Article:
Despite the bountiful talents of Agent Carter's Hayley Atwell and an exciting premise, the first episode of ABC's new procedural drama struggles to impress.
Since cancelling its flagship crime drama Castle earlier this year, ABC is on the hunt for its next great procedural drama. With its case-of-the-week structure and exciting premise, Conviction could have been a homerun for the network. Unfortunately, despite a snappy opening which orientates viewers within a world akin to NBC’s hugely successful and sexy legal drama Suits, this pilot fails to get off the ground.
Conviction stars Hayley Atwell, who is familiar to many as Peggy Carter in the prematurely cancelled (by ABC) Marvel property Agent Carter. She plays Hayes Morrison, a brilliant attorney and former First Daughter, wrestling with a cocaine habit. Hayes is blackmailed by New York’s district attorney Connor Wallace (Eddie Cahill) into heading the Conviction Integrity Unit to ‘examine claims of innocence for the incarcerated.’ Breaking free of the tried and tired cops solving a murder trope, Conviction should become an instant success. Sadly though, Atwell is just about its only redeeming feature.
Atwell dazzles, bringing warmth and humour to this feisty party girl with a law degree. She’s confident, ambitious, funny, intelligent, sexy and profane – in other words she’s everything that you could want in a lawyer. But unfortunately, even Atwell’s talents cannot completely save this character. Hayes is made overly complex due to the creators’ preposterous need to cram too much detail into too little space, leading her to become a somewhat dislikeable character. This is mainly caused by Hayes’ motives for working on the case, switching from indifference to devotion to self-preservation at breakneck pace, her motives incredibly difficult to understand. Add to that her resentful attitude towards her politically inclined parents and numerous aggressive relationships and you have an entire seasons worth of exploration hastily delivered in less than forty-five minutes.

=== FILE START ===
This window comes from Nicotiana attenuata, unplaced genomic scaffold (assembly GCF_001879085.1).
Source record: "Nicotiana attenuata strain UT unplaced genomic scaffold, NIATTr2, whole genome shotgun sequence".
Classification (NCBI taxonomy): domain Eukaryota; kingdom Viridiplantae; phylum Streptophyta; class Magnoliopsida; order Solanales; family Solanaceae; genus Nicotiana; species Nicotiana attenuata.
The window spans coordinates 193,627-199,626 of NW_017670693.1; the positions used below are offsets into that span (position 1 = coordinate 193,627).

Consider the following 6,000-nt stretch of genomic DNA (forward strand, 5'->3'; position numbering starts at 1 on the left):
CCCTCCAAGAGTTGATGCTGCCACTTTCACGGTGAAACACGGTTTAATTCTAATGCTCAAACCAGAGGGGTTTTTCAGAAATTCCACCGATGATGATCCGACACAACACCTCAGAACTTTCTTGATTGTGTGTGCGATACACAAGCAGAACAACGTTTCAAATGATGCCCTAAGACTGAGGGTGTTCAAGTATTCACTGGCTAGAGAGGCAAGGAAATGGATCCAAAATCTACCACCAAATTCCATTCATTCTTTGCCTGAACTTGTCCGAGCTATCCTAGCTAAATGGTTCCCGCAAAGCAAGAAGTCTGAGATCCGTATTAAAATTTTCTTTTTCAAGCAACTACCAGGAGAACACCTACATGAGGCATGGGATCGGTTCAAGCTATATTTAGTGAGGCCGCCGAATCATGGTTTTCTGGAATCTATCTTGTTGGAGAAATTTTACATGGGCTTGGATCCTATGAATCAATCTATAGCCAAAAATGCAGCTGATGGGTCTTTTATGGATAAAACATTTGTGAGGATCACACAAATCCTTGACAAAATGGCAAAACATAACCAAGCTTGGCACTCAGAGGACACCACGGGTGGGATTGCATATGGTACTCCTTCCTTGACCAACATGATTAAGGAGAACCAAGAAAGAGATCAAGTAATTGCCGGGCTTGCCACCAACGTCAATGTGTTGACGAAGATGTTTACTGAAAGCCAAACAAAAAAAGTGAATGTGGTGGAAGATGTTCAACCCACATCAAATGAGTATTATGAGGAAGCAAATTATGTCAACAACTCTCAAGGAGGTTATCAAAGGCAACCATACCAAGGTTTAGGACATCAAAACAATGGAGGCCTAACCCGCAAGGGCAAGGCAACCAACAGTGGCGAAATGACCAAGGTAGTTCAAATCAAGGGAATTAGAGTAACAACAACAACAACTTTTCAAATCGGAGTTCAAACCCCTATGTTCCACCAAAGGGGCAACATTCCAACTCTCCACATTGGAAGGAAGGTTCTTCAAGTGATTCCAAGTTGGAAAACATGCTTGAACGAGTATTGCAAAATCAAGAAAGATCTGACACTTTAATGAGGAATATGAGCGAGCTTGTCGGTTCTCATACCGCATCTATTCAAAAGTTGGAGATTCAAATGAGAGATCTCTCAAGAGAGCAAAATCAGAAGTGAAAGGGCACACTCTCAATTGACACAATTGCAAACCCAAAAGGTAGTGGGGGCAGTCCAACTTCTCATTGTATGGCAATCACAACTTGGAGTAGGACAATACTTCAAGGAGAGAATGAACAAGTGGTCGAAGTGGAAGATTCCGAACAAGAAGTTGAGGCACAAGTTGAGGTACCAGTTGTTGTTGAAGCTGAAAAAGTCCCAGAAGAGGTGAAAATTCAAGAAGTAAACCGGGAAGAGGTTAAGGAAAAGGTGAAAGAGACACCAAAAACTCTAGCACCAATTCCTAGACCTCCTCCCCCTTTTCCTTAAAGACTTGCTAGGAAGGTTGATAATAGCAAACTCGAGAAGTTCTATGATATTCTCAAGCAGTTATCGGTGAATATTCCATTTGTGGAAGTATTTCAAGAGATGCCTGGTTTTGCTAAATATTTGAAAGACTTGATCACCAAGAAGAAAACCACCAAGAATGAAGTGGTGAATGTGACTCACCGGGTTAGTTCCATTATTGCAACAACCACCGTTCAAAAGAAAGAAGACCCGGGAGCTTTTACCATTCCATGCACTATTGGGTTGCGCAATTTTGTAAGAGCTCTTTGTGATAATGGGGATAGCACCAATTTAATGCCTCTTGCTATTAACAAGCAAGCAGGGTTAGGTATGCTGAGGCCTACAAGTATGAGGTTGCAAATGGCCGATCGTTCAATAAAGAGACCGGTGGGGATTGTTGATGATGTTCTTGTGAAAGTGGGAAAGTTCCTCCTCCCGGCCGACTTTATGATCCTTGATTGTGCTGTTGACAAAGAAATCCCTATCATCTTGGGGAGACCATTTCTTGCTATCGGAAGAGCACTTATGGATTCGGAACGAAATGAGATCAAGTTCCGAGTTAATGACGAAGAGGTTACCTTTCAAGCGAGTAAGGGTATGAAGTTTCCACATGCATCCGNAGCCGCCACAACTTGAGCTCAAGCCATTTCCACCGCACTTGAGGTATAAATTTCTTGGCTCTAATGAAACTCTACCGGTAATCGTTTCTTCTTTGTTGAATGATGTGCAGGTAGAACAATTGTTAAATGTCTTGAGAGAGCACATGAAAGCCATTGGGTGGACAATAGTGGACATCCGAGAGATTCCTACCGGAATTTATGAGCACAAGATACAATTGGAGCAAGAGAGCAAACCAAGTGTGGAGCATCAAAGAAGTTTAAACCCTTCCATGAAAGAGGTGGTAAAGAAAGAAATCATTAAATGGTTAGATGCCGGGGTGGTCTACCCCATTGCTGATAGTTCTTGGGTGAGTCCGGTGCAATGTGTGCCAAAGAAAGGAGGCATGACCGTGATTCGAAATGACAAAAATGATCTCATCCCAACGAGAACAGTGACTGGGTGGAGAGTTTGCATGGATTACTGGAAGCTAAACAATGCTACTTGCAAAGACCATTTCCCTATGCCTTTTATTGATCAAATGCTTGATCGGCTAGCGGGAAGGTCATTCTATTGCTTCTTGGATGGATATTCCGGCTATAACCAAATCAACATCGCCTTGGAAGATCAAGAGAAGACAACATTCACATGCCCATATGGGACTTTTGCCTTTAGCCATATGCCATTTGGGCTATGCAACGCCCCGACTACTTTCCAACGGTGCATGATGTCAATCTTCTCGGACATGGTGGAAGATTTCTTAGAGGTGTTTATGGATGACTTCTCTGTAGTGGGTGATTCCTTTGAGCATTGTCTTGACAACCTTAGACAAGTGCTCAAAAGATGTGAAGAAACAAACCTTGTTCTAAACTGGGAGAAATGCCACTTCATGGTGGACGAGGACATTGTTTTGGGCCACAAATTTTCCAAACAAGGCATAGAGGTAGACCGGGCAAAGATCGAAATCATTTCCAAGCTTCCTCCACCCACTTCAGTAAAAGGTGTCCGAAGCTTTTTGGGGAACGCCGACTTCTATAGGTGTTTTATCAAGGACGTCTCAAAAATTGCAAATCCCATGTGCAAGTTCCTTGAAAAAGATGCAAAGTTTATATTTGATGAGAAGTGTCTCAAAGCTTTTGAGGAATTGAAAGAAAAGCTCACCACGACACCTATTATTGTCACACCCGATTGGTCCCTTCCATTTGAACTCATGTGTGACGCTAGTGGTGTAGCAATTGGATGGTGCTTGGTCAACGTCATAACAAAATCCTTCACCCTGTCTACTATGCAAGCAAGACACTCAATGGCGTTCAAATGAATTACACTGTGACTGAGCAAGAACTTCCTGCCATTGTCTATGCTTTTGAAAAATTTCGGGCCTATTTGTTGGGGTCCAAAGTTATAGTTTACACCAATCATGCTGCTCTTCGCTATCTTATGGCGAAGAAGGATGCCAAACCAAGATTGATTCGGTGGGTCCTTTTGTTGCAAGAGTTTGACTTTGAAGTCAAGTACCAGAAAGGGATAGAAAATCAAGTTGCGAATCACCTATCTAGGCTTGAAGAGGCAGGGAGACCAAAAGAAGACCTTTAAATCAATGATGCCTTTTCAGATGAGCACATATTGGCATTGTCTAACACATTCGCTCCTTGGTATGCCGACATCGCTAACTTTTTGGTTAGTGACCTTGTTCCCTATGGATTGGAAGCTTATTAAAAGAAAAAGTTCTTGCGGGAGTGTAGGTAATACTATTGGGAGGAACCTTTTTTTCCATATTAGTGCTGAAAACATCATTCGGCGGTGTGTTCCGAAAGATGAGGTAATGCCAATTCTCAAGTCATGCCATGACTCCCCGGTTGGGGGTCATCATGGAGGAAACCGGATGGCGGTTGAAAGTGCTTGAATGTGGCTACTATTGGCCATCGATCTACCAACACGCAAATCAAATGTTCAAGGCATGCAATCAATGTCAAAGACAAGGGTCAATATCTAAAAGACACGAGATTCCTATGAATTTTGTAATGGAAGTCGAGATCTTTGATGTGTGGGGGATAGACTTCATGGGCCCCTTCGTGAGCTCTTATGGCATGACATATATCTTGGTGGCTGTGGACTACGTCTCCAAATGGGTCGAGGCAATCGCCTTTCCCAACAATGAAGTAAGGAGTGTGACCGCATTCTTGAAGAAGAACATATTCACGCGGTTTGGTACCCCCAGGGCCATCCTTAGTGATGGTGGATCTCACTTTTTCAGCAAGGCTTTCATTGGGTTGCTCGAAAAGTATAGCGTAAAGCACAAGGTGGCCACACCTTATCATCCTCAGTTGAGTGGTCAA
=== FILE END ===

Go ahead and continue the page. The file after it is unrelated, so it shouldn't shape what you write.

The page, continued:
In contrast, the rest of the team ironically suffers insufficient character development, leaving their potential largely unexplored. Atwell’s co-stars therefore have little more to play with than two-dimensional representations of stock characters. This is especially frustrating given the calibre of talent, which includes The Walking Dead alum Emily Kinney as a paralegal ingénue with a dark past, and Alias’ Merrin Dungey as a bitter cop with a chip on her shoulder. It’s clear that there is still much to learn about these characters, so it will be interesting to see how they develop over the course of the season.
At the close of the first episode, there is the definite impression that perhaps the most entertaining and indeed important element of Conviction will be its characters. The premise might be exciting, but the predictability of the case, and an overreliance on visual cues associated with the genre makes this a rather disappointing development within the genre.
On the surface, Conviction is an energising breath of fresh air, but struggles with being so crammed full of squandered stars, exposition and tired genre conventions. Atwell’s Hayes may be the last chance for those failed by the American justice system, but it is she who is failed once again by ABC, who persist in squandering her talents, and waste an opportunity to make crime dramas great once more.
Conviction airs on Sky Living every Wednesday at 9pm, with the first episode available to view on Sky Go.